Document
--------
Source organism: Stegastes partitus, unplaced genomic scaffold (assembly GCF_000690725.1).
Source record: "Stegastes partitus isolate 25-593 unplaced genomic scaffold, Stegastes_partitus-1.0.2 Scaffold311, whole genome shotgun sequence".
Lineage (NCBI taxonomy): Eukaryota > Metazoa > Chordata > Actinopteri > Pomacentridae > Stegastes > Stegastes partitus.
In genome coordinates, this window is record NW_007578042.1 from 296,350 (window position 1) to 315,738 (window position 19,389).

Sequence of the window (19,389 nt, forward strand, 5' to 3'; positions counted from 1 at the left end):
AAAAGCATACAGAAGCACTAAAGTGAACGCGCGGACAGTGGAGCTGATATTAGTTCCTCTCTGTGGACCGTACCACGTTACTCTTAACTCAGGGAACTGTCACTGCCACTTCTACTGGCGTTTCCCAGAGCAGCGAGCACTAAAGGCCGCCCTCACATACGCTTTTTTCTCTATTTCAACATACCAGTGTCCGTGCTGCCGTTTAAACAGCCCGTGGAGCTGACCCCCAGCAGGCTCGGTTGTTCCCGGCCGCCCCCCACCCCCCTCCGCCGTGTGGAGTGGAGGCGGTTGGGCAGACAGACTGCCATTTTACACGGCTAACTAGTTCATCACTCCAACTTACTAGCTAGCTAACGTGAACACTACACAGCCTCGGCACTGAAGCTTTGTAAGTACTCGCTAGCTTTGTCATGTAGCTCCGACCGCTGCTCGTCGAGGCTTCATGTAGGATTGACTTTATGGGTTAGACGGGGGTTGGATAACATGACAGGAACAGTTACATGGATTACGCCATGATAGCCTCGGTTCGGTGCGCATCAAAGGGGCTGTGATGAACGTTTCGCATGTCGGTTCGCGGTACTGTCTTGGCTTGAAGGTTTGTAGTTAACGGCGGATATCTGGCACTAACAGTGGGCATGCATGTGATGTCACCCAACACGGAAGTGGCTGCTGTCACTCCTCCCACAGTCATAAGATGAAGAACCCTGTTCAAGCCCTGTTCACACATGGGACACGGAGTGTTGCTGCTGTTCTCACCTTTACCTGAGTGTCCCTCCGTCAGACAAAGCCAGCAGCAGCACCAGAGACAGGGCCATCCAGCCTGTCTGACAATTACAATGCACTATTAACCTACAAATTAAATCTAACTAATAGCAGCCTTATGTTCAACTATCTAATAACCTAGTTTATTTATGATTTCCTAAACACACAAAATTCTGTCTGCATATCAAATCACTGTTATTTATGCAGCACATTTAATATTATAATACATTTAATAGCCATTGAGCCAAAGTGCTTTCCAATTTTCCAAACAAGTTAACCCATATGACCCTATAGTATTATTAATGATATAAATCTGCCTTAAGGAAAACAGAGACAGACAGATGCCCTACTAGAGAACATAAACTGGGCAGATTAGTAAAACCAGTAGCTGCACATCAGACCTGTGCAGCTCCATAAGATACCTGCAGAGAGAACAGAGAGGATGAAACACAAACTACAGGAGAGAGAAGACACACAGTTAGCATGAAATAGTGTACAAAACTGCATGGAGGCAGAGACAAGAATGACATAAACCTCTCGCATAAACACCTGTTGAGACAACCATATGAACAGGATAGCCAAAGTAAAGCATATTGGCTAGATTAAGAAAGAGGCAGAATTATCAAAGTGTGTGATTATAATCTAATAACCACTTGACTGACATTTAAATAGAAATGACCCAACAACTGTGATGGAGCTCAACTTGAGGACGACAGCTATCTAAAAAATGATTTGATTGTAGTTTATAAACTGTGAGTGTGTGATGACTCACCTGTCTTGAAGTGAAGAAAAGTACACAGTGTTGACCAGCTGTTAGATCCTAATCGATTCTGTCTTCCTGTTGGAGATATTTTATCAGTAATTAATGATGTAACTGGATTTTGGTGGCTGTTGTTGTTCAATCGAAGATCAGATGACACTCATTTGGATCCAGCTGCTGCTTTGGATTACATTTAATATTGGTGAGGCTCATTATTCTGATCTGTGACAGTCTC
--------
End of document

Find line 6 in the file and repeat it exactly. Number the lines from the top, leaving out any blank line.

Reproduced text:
AAAAGCATACAGAAGCACTAAAGTGAACGCGCGGACAGTGGAGCTGATATTAGTTCCTCTCTGTGGACCGTACCACGTTACTCTTAACTCAGGGAACTGTCACTGCCACTTCTACTGGCGTTTCCCAGAGCAGCGAGCACTAAAGGCCGCCCTCACATACGCTTTTTTCTCTATTTCAACATACCAGTGTCCGTGCTGCCGTTTAAACAGCCCGTGGAGCTGACCCCCAGCAGGCTCGGTTGTTCCCGGCCGCCCCCCACCCCCCTCCGCCGTGTGGAGTGGAGGCGGTTGGGCAGACAGACTGCCATTTTACACGGCTAACTAGTTCATCACTCCAACTTACTAGCTAGCTAACGTGAACACTACACAGCCTCGGCACTGAAGCTTTGTAAGTACTCGCTAGCTTTGTCATGTAGCTCCGACCGCTGCTCGTCGAGGCTTCATGTAGGATTGACTTTATGGGTTAGACGGGGGTTGGATAACATGACAGGAACAGTTACATGGATTACGCCATGATAGCCTCGGTTCGGTGCGCATCAAAGGGGCTGTGATGAACGTTTCGCATGTCGGTTCGCGGTACTGTCTTGGCTTGAAGGTTTGTAGTTAACGGCGGATATCTGGCACTAACAGTGGGCATGCATGTGATGTCACCCAACACGGAAGTGGCTGCTGTCACTCCTCCCACAGTCATAAGATGAAGAACCCTGTTCAAGCCCTGTTCACACATGGGACACGGAGTGTTGCTGCTGTTCTCACCTTTACCTGAGTGTCCCTCCGTCAGACAAAGCCAGCAGCAGCACCAGAGACAGGGCCATCCAGCCTGTCTGACAATTACAATGCACTATTAACCTACAAATTAAATCTAACTAATAGCAGCCTTATGTTCAACTATCTAATAACCTAGTTTATTTATGATTTCCTAAACACACAAAATTCTGTCTGCATATCAAATCACTGTTATTTATGCAGCACATTTAATATTATAATACATTTAATAGCCATTGAGCCAAAGTGCTTTCCAATTTTCCAAACAAGTTAACCCATATGACCCTATAGTATTATTAATGATATAAATCTGCCTTAAGGAAAACAGAGACAGACAGATGCCCTACTAGAGAACATAAACTGGGCAGATTAGTAAAACCAGTAGCTGCACATCAGACCTGTGCAGCTCCATAAGATACCTGCAGAGAGAACAGAGAGGATGAAACACAAACTACAGGAGAGAGAAGACACACAGTTAGCATGAAATAGTGTACAAAACTGCATGGAGGCAGAGACAAGAATGACATAAACCTCTCGCATAAACACCTGTTGAGACAACCATATGAACAGGATAGCCAAAGTAAAGCATATTGGCTAGATTAAGAAAGAGGCAGAATTATCAAAGTGTGTGATTATAATCTAATAACCACTTGACTGACATTTAAATAGAAATGACCCAACAACTGTGATGGAGCTCAACTTGAGGACGACAGCTATCTAAAAAATGATTTGATTGTAGTTTATAAACTGTGAGTGTGTGATGACTCACCTGTCTTGAAGTGAAGAAAAGTACACAGTGTTGACCAGCTGTTAGATCCTAATCGATTCTGTCTTCCTGTTGGAGATATTTTATCAGTAATTAATGATGTAACTGGATTTTGGTGGCTGTTGTTGTTCAATCGAAGATCAGATGACACTCATTTGGATCCAGCTGCTGCTTTGGATTACATTTAATATTGGTGAGGCTCATTATTCTGATCTGTGACAGTCTC